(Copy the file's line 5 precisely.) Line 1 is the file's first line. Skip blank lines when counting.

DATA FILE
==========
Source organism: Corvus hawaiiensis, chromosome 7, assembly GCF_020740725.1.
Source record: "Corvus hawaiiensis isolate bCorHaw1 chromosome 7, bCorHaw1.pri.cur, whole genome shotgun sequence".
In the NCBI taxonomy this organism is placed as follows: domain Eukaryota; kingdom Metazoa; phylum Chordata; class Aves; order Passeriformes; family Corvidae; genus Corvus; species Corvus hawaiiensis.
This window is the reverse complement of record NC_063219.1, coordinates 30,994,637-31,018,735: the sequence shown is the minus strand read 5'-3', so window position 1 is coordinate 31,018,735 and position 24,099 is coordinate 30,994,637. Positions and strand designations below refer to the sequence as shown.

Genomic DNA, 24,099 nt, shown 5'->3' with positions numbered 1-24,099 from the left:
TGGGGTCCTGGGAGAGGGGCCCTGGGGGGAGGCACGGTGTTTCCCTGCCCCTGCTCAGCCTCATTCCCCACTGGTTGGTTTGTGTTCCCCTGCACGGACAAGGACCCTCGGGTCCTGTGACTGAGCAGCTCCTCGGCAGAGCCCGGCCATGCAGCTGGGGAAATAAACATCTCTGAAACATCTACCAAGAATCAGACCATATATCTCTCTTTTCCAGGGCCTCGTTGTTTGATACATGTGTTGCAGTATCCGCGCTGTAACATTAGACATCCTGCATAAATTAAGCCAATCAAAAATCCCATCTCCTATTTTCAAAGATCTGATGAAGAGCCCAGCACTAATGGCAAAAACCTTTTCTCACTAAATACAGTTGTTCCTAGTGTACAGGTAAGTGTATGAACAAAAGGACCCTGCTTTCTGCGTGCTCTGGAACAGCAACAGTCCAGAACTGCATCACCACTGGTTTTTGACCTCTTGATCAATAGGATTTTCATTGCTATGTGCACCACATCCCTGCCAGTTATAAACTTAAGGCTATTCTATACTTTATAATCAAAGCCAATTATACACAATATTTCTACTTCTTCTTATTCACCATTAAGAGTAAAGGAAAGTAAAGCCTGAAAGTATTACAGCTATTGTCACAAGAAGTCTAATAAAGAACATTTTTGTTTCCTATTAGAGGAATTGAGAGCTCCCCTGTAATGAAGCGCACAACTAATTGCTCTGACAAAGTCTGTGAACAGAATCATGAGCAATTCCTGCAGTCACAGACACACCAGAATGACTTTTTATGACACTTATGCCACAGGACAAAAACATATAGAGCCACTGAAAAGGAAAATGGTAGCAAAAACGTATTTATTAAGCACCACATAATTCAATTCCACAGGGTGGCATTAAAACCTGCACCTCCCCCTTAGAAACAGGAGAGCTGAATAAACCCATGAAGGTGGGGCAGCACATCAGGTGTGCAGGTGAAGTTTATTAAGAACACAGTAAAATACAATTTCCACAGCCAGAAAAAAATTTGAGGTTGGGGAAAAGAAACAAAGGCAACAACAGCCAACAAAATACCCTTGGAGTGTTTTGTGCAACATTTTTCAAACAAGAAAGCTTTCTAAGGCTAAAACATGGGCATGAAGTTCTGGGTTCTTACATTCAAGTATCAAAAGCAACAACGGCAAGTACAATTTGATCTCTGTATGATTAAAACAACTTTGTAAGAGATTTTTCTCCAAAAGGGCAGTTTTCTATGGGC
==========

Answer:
Genomic DNA, 24,099 nt, shown 5'->3' with positions numbered 1-24,099 from the left: